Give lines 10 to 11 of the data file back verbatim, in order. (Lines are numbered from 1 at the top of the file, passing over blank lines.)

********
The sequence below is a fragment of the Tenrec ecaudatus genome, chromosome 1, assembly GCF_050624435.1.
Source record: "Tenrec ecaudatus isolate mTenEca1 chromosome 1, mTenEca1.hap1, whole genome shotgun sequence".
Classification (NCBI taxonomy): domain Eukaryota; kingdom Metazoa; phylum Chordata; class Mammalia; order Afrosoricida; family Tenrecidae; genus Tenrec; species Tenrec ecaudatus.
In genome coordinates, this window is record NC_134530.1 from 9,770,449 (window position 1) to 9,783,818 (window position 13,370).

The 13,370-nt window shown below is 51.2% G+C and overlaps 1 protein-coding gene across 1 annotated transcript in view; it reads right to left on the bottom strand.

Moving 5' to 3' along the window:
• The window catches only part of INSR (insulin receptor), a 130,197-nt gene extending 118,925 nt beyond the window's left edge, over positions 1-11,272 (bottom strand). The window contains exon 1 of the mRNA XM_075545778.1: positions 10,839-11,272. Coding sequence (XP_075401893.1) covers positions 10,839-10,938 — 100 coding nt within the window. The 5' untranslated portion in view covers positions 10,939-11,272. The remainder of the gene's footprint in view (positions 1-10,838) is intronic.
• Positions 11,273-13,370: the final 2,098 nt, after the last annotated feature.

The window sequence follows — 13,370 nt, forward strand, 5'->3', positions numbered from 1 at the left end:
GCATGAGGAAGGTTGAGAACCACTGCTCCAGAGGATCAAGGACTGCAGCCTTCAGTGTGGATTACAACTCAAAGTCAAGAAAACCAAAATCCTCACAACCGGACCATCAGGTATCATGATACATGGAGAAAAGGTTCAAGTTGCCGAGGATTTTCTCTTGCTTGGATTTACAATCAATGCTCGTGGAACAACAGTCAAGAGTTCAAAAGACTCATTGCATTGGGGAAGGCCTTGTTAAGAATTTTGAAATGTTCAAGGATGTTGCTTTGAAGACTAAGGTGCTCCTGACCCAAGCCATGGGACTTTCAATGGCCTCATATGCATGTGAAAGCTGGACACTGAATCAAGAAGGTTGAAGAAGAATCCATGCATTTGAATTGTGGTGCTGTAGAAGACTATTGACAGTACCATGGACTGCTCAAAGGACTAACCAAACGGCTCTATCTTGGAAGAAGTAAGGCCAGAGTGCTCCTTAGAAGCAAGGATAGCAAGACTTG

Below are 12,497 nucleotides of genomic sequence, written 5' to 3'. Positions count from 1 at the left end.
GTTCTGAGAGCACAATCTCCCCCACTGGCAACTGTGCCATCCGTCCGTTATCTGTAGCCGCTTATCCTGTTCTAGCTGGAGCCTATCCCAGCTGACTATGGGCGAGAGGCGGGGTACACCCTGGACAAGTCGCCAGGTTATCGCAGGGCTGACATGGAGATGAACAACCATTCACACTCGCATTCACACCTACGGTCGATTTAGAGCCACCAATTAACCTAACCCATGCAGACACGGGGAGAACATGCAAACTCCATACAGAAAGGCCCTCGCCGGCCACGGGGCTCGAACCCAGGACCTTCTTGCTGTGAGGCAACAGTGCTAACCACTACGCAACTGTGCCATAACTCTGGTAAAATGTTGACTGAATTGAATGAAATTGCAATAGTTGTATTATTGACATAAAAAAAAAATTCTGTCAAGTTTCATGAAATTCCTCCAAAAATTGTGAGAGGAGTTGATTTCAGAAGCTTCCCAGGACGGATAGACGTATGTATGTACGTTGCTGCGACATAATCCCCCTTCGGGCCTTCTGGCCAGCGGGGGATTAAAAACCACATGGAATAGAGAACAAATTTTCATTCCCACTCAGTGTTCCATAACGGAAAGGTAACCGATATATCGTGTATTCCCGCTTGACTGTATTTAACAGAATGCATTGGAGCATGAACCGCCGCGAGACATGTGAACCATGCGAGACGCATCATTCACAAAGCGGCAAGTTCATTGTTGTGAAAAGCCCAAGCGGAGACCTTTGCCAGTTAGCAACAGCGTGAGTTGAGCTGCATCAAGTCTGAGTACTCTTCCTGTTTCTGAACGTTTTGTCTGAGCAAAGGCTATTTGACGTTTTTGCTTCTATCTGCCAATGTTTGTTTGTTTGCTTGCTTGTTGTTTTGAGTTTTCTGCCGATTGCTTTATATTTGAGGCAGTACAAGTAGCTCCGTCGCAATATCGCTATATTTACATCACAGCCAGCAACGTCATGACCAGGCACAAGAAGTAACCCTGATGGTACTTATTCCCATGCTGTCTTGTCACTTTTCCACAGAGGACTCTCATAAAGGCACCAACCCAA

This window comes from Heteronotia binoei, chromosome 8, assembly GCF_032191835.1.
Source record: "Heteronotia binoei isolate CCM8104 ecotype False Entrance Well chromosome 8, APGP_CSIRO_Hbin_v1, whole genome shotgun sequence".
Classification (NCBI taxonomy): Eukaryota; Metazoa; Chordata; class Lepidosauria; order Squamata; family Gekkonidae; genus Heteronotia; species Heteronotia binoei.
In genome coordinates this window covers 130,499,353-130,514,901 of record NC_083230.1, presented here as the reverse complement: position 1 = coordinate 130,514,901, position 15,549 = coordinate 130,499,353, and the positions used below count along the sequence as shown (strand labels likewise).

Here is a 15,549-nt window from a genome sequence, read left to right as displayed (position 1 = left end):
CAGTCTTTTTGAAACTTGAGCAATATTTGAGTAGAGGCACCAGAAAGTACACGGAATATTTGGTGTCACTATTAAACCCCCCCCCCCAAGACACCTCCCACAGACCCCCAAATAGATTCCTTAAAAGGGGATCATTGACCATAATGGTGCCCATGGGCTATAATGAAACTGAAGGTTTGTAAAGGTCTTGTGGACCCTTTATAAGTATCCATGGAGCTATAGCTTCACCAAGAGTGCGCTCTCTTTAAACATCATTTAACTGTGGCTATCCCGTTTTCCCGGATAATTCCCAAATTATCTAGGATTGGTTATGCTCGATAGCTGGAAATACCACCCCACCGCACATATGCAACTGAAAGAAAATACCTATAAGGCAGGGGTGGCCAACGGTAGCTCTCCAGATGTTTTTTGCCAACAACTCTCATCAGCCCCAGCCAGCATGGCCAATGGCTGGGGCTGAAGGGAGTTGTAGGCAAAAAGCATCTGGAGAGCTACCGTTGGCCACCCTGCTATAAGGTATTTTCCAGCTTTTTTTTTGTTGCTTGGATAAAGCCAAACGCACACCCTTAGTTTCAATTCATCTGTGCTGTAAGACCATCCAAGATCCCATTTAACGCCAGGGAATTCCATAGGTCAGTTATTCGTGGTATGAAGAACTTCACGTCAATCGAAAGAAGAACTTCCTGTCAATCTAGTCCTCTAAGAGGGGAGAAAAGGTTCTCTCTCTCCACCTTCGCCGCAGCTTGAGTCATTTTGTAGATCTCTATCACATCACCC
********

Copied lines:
GCATGAGGAAGGTTGAGAACCACTGCTCCAGAGGATCAAGGACTGCAGCCTTCAGTGTGGATTACAACTCAAAGTCAAGAAAACCAAAATCCTCACAACCGGACCATCAGGTATCATGATACATGGAGAAAAGGTTCAAGTTGCCGAGGATTTTCTCTTGCTTGGATTTACAATCAATGCTCGTGGAACAACAGTCAAGAGTTCAAAAGACTCATTGCATTGGGGAAGGCCTTGTTAAGAATTTTGAAATGTTCAAGGATGTTGCTTTGAAGACTAAGGTGCTCCTGACCCAAGCCATGGGACTTTCAATGGCCTCATATGCATGTGAAAGCTGGACACTGAATCAAGAAGGTTGAAGAAGAATCCATGCATTTGAATTGTGGTGCTGTAGAAGACTATTGACAGTACCATGGACTGCTCAAAGGACTAACCAAACGGCTCTATCTTGGAAGAAGTAAGGCCAGAGTGCTCCTTAGAAGCAAGGATAGCAAGACTTG

Below are 12,497 nucleotides of genomic sequence, written 5' to 3'. Positions count from 1 at the left end.